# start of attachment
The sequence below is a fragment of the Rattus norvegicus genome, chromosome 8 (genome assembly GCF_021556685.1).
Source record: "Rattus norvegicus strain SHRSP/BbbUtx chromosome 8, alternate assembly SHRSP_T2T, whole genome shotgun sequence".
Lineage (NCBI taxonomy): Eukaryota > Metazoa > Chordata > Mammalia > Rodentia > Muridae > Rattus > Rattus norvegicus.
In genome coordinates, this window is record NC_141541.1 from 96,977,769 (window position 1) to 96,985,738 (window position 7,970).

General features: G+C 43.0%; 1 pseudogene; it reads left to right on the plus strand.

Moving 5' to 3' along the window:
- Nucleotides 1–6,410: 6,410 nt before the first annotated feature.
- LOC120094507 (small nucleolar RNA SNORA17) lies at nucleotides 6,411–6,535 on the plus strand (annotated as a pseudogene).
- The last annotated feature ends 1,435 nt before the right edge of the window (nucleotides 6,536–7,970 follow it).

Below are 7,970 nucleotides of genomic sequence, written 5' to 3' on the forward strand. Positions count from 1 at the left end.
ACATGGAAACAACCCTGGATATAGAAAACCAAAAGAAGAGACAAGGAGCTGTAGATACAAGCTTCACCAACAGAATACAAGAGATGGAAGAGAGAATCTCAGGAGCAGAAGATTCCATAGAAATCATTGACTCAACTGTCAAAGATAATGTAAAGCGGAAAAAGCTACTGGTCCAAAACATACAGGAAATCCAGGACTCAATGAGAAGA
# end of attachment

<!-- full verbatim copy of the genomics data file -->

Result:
The sequence below is a fragment of the Rattus norvegicus genome, chromosome 8 (genome assembly GCF_021556685.1).
Source record: "Rattus norvegicus strain SHRSP/BbbUtx chromosome 8, alternate assembly SHRSP_T2T, whole genome shotgun sequence".
Lineage (NCBI taxonomy): Eukaryota > Metazoa > Chordata > Mammalia > Rodentia > Muridae > Rattus > Rattus norvegicus.
In genome coordinates, this window is record NC_141541.1 from 96,977,769 (window position 1) to 96,985,738 (window position 7,970).

General features: G+C 43.0%; 1 pseudogene; it reads left to right on the plus strand.

Moving 5' to 3' along the window:
- Nucleotides 1–6,410: 6,410 nt before the first annotated feature.
- LOC120094507 (small nucleolar RNA SNORA17) lies at nucleotides 6,411–6,535 on the plus strand (annotated as a pseudogene).
- The last annotated feature ends 1,435 nt before the right edge of the window (nucleotides 6,536–7,970 follow it).

Below are 7,970 nucleotides of genomic sequence, written 5' to 3' on the forward strand. Positions count from 1 at the left end.
ACATGGAAACAACCCTGGATATAGAAAACCAAAAGAAGAGACAAGGAGCTGTAGATACAAGCTTCACCAACAGAATACAAGAGATGGAAGAGAGAATCTCAGGAGCAGAAGATTCCATAGAAATCATTGACTCAACTGTCAAAGATAATGTAAAGCGGAAAAAGCTACTGGTCCAAAACATACAGGAAATCCAGGACTCAATGAGAAGA